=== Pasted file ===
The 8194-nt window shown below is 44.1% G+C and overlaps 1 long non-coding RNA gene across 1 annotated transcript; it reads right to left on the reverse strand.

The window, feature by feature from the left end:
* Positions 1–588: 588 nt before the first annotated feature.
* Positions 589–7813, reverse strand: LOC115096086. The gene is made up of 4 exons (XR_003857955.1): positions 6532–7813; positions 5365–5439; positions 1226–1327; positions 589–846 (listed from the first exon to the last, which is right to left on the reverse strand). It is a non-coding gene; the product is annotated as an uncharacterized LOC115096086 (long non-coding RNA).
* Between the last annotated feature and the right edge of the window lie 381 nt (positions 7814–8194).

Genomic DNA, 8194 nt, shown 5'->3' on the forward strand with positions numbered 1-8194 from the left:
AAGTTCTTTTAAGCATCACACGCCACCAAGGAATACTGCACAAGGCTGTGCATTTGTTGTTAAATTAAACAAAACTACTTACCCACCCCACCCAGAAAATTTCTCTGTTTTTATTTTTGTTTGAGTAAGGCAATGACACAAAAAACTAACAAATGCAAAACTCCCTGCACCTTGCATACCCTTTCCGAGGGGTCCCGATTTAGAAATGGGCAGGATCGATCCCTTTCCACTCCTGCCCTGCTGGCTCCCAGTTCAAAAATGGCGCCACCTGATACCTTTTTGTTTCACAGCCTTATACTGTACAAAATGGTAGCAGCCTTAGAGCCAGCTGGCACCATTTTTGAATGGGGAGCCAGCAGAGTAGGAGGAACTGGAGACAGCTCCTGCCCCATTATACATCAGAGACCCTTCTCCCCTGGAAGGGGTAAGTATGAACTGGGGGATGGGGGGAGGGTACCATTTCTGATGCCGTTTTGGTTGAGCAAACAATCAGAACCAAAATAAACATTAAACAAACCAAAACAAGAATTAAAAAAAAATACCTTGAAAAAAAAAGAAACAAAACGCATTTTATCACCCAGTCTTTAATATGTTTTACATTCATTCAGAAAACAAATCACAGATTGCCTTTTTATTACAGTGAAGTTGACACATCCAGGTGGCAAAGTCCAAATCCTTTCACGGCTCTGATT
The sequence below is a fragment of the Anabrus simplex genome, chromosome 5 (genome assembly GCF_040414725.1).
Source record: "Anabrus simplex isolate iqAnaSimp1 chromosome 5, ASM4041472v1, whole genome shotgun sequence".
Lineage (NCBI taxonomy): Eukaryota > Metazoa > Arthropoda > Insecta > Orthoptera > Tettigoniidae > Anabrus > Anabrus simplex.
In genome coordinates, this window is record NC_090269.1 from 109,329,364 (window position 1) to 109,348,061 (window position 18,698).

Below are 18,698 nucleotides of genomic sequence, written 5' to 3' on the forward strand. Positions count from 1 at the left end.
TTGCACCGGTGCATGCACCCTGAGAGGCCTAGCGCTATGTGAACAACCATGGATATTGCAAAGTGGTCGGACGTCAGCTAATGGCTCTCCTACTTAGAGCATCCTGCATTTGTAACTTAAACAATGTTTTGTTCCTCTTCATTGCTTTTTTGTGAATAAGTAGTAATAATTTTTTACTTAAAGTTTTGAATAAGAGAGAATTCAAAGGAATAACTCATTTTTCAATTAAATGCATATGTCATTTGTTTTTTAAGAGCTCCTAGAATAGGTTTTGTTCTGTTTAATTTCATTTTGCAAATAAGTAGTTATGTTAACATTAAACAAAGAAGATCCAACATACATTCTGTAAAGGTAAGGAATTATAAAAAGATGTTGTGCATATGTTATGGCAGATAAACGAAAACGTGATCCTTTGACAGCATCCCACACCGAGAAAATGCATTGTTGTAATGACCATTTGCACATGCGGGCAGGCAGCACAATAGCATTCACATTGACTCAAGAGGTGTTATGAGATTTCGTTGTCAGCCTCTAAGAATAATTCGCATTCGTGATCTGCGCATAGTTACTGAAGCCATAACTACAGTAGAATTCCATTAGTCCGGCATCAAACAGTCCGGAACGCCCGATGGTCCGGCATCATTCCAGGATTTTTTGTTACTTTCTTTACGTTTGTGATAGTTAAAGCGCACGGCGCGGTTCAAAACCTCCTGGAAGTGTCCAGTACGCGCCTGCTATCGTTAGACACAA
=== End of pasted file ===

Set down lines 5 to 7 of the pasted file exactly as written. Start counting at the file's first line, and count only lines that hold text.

* Between the last annotated feature and the right edge of the window lie 381 nt (positions 7814–8194).

Genomic DNA, 8194 nt, shown 5'->3' on the forward strand with positions numbered 1-8194 from the left:
AAGTTCTTTTAAGCATCACACGCCACCAAGGAATACTGCACAAGGCTGTGCATTTGTTGTTAAATTAAACAAAACTACTTACCCACCCCACCCAGAAAATTTCTCTGTTTTTATTTTTGTTTGAGTAAGGCAATGACACAAAAAACTAACAAATGCAAAACTCCCTGCACCTTGCATACCCTTTCCGAGGGGTCCCGATTTAGAAATGGGCAGGATCGATCCCTTTCCACTCCTGCCCTGCTGGCTCCCAGTTCAAAAATGGCGCCACCTGATACCTTTTTGTTTCACAGCCTTATACTGTACAAAATGGTAGCAGCCTTAGAGCCAGCTGGCACCATTTTTGAATGGGGAGCCAGCAGAGTAGGAGGAACTGGAGACAGCTCCTGCCCCATTATACATCAGAGACCCTTCTCCCCTGGAAGGGGTAAGTATGAACTGGGGGATGGGGGGAGGGTACCATTTCTGATGCCGTTTTGGTTGAGCAAACAATCAGAACCAAAATAAACATTAAACAAACCAAAACAAGAATTAAAAAAAAATACCTTGAAAAAAAAAGAAACAAAACGCATTTTATCACCCAGTCTTTAATATGTTTTACATTCATTCAGAAAACAAATCACAGATTGCCTTTTTATTACAGTGAAGTTGACACATCCAGGTGGCAAAGTCCAAATCCTTTCACGGCTCTGATT